Asylum seekers are being processed in this perfunctory way and many are being rejected and sent back to extreme danger based on information gleaned from a six minute statement. The UNHCR, International Organisation for Migration and Australia are involved in a serious breach of human rights made all the worse because it has the superficial appearance of due process. It is a charade. Australia really can do better than this.

The asylum seekers are held, mostly, by the IOM. We pay it to look after them. They can wait several years before even the brief interview they receive, and may wait another year before getting a decision on their status.

That Australia is responsible for these conditions is a fact that should keep the Immigration Minister awake at night.

Most of the asylum seekers are Iraqis, and Afghan Hazaras. Hazaras are the ethnic group considered by the Taliban to be overdue for genocide. A modest number of Hazaras have managed to get to Australia already: more than 95% of them have been found to be genuine refugees. They have been quickly resettled in Australia and are already contributing to Australian society. So here we are, paying the IOM about $8 million dollars of Australian taxpayers’ money to hold people in shocking conditions, potentially for many years.

For more than a decade, the Taliban has terrorised the Afghan people. Many Australians have fought and died in battle against the Taliban. Australia recognises the terrible deeds this group has committed against their countrymen. Why is it that so many Australians can readily recognise the evils of the Taliban or other oppressive forces, but they cannot extend that understanding to the the victims of those groups? Most Australians denounce the Taliban’s shocking human rights abuses, but few are willing to welcome the victims of those abuses, and provide them with safety and protection.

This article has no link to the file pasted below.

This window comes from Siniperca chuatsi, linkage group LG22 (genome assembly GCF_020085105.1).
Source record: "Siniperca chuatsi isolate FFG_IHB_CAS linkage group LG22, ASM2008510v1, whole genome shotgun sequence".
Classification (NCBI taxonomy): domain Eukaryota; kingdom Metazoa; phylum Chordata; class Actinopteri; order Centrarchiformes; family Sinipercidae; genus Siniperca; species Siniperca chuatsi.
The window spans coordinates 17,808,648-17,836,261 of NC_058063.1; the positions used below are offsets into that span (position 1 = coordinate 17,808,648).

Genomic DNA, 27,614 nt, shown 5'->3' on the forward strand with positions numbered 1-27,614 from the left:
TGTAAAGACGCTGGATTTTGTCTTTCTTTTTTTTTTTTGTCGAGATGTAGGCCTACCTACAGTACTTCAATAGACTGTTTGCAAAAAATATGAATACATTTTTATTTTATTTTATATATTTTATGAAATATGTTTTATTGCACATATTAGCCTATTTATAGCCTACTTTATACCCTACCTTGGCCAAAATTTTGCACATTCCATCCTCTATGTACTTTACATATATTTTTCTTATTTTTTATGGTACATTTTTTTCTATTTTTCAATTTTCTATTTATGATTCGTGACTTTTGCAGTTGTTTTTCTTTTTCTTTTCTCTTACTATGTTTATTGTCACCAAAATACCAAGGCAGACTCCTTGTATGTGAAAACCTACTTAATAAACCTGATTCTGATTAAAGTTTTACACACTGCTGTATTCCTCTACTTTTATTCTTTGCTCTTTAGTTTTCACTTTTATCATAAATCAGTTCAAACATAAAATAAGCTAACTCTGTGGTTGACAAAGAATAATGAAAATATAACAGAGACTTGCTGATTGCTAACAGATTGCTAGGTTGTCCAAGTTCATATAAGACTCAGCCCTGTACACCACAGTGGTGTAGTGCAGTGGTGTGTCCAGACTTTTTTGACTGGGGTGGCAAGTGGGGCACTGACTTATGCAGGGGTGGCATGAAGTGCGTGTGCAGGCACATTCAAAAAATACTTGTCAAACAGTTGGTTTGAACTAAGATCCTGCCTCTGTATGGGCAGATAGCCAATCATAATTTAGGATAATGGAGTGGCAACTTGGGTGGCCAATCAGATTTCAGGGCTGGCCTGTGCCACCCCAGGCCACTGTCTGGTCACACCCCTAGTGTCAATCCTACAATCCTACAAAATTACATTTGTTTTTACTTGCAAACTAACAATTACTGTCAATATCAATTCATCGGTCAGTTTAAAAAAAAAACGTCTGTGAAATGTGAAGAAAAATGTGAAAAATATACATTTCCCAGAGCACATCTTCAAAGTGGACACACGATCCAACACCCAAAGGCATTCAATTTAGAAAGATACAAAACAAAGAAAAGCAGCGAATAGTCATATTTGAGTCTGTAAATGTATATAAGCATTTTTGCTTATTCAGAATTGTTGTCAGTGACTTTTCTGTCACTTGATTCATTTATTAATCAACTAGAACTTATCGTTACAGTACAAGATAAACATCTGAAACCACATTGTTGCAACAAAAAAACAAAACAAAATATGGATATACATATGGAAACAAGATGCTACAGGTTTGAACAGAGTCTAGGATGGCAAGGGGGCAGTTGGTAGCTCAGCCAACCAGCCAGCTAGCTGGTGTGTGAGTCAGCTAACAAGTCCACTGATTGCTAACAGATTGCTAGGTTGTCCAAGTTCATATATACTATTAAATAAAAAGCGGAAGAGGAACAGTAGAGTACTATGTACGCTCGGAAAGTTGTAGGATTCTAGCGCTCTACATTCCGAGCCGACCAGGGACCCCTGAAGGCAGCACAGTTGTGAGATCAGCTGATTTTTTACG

It is to our eternal shame that the best bet for the men, women and children held at our expense in Indonesia is to get on a leaky boat and make for Christmas Island. Instead we should be contributing to swift and safe processing and resettlement directly from Indonesia; not a game of maritime Russian roulette.

Many of the people held at our expense in Indonesia have plausible ties to Australia: some were caught up in the Pacific Solution but were forced back to Afghanistan or Iraq; some have family here. Australia should assess their claims for protection and resettle them here without delay: not only is it the decent thing to do, it will be cheaper. And it will go some way to restoring our tarnished reputation.

Advertisements

Actions

Information

Leave a Reply

Fill in your details below or click an icon to log in:

WordPress.com Logo

You are commenting using your WordPress.com account. Log Out / Change )

Twitter picture

You are commenting using your Twitter account. Log Out / Change )

Facebook photo

You are commenting using your Facebook account. Log Out / Change )

Google+ photo

You are commenting using your Google+ account. Log Out / Change )

Connecting to %s




%d bloggers like this: